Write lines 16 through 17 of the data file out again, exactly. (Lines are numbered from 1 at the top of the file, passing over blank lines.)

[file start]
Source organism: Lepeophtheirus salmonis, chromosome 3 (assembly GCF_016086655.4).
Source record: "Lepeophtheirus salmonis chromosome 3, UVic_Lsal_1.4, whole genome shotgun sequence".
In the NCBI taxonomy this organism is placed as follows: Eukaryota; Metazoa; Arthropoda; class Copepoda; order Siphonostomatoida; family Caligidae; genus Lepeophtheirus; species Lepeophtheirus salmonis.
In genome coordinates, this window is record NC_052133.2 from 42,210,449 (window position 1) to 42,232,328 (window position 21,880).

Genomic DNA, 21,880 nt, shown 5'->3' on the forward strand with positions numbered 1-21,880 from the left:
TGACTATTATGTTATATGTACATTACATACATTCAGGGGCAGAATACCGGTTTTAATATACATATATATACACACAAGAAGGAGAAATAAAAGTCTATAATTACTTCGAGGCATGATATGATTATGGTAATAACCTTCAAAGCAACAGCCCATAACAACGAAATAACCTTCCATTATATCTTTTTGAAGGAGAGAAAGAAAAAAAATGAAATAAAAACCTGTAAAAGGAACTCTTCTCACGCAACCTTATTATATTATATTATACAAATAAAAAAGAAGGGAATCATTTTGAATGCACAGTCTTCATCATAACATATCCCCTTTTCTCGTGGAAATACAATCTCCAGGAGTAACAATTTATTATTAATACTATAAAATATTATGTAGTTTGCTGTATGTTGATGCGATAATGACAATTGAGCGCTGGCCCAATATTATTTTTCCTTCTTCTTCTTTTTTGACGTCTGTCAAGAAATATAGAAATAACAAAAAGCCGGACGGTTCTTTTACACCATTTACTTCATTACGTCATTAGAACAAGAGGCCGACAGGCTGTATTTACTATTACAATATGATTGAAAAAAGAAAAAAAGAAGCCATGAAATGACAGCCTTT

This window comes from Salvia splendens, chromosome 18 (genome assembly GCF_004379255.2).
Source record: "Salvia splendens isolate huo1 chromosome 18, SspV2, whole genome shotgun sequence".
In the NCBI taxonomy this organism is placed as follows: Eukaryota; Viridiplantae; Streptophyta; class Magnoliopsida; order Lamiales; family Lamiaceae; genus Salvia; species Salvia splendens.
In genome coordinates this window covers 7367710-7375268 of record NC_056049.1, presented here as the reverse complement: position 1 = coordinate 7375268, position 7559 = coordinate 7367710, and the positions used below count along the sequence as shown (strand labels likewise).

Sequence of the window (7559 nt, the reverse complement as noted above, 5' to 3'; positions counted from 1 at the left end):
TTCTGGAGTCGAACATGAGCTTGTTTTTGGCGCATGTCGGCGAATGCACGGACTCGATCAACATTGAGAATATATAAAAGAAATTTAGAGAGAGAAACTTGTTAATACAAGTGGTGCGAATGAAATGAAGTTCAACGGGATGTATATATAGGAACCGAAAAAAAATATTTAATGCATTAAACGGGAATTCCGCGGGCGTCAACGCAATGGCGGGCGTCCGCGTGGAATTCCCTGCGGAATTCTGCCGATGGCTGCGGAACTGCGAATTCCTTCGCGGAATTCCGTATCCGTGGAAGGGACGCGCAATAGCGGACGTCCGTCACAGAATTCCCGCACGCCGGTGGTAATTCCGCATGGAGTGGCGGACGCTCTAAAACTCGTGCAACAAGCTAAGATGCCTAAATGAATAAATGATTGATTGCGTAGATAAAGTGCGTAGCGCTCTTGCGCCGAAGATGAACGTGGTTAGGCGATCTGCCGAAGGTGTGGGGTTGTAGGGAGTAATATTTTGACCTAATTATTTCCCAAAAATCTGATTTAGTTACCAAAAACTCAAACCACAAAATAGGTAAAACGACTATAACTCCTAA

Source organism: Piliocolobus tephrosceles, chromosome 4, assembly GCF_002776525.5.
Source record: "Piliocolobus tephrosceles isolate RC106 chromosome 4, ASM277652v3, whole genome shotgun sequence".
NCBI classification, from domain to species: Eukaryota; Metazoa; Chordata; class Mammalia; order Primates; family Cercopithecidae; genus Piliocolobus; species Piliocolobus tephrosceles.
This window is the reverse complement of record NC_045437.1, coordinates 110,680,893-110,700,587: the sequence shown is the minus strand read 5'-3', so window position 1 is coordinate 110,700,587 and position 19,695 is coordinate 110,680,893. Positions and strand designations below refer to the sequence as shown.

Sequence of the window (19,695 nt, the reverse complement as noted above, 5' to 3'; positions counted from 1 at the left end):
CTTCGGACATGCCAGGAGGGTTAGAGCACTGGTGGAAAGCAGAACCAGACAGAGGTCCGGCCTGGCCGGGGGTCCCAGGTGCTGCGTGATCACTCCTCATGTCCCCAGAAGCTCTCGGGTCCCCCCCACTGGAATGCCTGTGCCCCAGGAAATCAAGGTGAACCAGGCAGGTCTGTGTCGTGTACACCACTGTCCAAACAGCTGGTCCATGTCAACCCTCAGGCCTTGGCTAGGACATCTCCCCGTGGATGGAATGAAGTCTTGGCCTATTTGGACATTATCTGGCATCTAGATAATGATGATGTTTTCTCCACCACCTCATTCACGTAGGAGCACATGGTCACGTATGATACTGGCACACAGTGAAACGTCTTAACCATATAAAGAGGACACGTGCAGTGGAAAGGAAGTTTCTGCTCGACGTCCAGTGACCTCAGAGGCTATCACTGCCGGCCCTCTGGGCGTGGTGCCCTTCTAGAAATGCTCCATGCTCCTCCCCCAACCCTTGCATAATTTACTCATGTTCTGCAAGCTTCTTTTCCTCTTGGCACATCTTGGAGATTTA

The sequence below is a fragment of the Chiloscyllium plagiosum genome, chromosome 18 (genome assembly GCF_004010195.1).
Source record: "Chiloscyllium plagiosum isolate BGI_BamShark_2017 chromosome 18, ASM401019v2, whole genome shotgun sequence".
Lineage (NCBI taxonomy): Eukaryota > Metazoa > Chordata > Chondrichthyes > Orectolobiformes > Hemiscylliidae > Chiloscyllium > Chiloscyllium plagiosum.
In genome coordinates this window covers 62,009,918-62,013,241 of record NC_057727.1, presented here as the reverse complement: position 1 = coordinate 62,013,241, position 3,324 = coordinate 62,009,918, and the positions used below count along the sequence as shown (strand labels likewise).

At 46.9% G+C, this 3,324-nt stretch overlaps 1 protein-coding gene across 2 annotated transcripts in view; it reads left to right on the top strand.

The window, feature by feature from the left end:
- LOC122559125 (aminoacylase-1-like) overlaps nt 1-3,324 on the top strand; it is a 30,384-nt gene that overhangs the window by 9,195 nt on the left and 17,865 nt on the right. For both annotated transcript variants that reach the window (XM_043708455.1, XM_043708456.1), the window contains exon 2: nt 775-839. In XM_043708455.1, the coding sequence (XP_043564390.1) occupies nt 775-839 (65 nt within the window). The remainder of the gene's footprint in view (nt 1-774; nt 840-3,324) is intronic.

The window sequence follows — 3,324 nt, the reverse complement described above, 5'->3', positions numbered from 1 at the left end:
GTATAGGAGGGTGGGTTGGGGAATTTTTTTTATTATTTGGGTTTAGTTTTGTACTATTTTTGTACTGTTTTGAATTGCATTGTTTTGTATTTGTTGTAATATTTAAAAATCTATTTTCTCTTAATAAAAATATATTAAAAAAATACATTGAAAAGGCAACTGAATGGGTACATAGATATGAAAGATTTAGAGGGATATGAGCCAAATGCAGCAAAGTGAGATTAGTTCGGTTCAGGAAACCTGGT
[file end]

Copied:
This window is the reverse complement of record NC_045437.1, coordinates 110,680,893-110,700,587: the sequence shown is the minus strand read 5'-3', so window position 1 is coordinate 110,700,587 and position 19,695 is coordinate 110,680,893. Positions and strand designations below refer to the sequence as shown.

Sequence of the window (19,695 nt, the reverse complement as noted above, 5' to 3'; positions counted from 1 at the left end):